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Volume 24 No. 159

Sponsorships Advertising Marketing

     The Bruins informed the NHL that they intend to "modify"
their traditional black-and-gold uniforms for their move into the
new Shawmut Center in '95.  Bruins Assistant GM Mike O'Connell:
"There most likely will be a change.  How drastic?  We're not
sure."  Kevin Paul Dupont writes,  "Who can blame the Big, Bad
Bruins wanting to cash in on the big, bad runaway apparel market?
Imagine what a growling, puck-chomping bear would do for sales."
According to David Haney, Dir of Creative Services for NHL
Enterprises, any club meeting the October 15 filing date has
another 60 days to submit final plans for NHL Commissioner Gary
Bettman's approval.  But Haney adds that the Bruins, as one of
the Original Six NHL teams, might face "a little more scrutiny."
Haney:  "My point of view:  Tradition is important -- but the
past, present and future are all part of the equation."  The
Bruins would not reveal the name of the Boston-area manufacturer
that made the pitch (BOSTON GLOBE, 10/22).

     Coca-Cola has become the first international sponsor of the
VI All Africa Games.  The Games will be held September 13-23,
1995 in Zimbabwe.  Coke and other Coca-Cola products will be the
official soft drinks; the company also will have rights to the
use of various properties and marks of COJA-Z '95.  A variety of
marketing activities will be executed in individual countries in
Africa, including special packaging, retail promotions and a
media campaign (Coca-Cola).

     "With the two giants of the cereal world," Kellogg Co. and
General Mills, "making good on their promises to cut back on
promotions, smaller players are scurrying to gain market share
with price specials and give aways, and consumers may benefit."
Kellogg said that its decision to but back on "deep-discount
coupons and freebies took a big spoonful out of its third-quarter
sales."  This could prompt Kellogg "to dish up more big-savings
promotions in the future."  But for now the company says it will
be "sticking to a pledge made earlier this year of cutting back
on promotional spending." Analysts estimated the decline in
Kellogg's volume of U.S. "ready-to-eat cereal" was 4% but said
this was offset by a rise in international volume
(Reuters/CHICAGO TRIBUNE, 10/23).

     NASCAR President Bill France has announced plans to allow
corporate America to "break through a new legion of consumers"
through NASCAR's SuperTruck Series.  According to Simmons Market
Research Bureau, one third of all vehicles purchased are trucks.
Owners of domestic trucks are 54% male and 46% female, and nine
out of 10 people who drive a truck enjoy at least one type of
motorsports.  In addition, 33% who drive trucks live in the top
20 ADI markets, and a third of the truck owners have an average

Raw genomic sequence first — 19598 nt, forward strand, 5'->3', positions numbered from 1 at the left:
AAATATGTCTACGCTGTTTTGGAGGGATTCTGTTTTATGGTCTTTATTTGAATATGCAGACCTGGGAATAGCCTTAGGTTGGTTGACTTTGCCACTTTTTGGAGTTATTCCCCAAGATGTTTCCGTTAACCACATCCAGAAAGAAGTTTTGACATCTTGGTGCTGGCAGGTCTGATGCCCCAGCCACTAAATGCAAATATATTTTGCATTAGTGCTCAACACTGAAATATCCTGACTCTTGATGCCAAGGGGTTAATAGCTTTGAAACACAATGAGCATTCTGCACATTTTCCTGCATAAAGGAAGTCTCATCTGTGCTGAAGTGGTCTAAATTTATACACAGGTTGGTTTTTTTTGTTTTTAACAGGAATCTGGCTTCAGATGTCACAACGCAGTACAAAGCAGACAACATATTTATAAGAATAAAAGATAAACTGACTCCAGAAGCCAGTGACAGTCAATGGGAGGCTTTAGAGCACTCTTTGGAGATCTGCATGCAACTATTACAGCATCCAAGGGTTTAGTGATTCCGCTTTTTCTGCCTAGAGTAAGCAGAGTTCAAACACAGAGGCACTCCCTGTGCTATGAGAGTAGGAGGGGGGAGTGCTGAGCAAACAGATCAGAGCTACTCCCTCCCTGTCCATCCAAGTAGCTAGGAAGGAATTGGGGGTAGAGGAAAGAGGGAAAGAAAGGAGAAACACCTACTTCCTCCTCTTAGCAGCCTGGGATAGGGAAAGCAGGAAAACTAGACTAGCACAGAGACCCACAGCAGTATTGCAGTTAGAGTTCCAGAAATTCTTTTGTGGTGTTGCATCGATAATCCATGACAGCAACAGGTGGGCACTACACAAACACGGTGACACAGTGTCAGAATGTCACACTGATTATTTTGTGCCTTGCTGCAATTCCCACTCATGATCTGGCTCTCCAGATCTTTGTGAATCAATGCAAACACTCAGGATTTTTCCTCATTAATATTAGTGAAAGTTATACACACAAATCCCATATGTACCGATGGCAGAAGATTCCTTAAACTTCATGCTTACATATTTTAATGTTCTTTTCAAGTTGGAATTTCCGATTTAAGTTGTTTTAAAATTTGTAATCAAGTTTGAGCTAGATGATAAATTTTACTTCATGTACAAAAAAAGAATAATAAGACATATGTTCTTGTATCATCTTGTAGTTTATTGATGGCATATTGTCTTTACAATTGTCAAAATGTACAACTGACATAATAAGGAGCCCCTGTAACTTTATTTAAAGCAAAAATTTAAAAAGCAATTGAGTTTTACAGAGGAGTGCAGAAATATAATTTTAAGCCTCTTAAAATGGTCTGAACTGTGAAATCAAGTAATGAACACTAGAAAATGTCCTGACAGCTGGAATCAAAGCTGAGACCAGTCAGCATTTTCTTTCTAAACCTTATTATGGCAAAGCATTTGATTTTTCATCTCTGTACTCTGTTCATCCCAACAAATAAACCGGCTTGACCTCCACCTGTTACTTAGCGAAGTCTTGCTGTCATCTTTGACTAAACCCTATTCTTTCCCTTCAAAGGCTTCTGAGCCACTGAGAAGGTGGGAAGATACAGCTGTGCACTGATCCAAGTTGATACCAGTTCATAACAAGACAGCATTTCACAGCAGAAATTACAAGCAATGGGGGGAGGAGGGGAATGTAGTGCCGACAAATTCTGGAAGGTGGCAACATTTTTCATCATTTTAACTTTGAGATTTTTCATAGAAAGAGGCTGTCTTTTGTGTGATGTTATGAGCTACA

household income of more than $50,000.  France said that a
SuperTruck Series will offer marketers with "incredible benefits"
and take NASCAR marketing to a "new level": "Our direct
connection with a new, enthusiastic audience of this nature is a
dream of marketing opportunities for sponsors, team owners and
drivers" (Paul Schaefer, NASCAR NEWS, 10/12-26 issue).

     CAROLINA:  The Carolina Panthers and FN Thompson-Turner, the
contractor overseeing the construction of the clubs new stadium,
have entered into a joint project with the Charlotte-Mecklenburg
School system in order to promote career-building among eighth-
graders.  The "Building for the Future" program will be woven
throughout the eighth-grade curriculum at Wilson Middle School in
Charlotte.  The idea of the program is to introduce the students
to careers in the business side of sports (CHARLOTTE OBSERVER,
10/22).
     ST. LOUIS:  In a marketing promotion to bring together
current Cardinals sponsors, the team hosted a daylong softball
tournament on Saturday.  The game drew  representatives of
Southwest Airlines, Hardees, the U.S. Postal Service, the
Missouri Lottery, Dairy Queen and Auto Tire, among others (ST.
LOUIS POST-DISPATCH, 10/23).
     ANAHEIM:  The Angels have started a campaign under the
slogan, "We guarantee the '95 season and you can bank on it."  If
the start of next season is delayed, the club has promised to pay
season-ticket holders 5% interest on seat advances made by
January 13 (ATLANTA CONSTITUTION, 10/23).

     Rumors struck Snapple Beverage again Friday, "except this
time they boosted the price of the company's stock."  Shares of
the company's stock surged as much as 26% as "Wall Street buzzed
about the possibility of a takeover."  Coke, Pepsi and Philip
Morris were among the rumored suitors, "although several analysts
dismissed the talk."  Merrill Lynch's Allan Kaplan said a bid by
Coke or Pepsi would be "ludicrous" because the cost of the
acquisition would outweigh the earnings produced.  An investment
newsletter, Wall Street Strategies, told subscribers that it had
heard a major beverage company would bid $25 a share, or $3B for
the company. Snapple's stoke closed at 14 5/8, up 2 3/8 (James
Lyons, N.Y. DAILY NEWS, 10/22).  Other observers said Quaker Oats
would be a more logical Snapple suitor.  "Ironically, Quaker,
with its successful Gatorade product, has been rumored to be a
buyout target of Pepsi.  Purchasing Snapple would help Quaker
fend off potential predators" (ATLANTA CONSTITUTION, 10/22).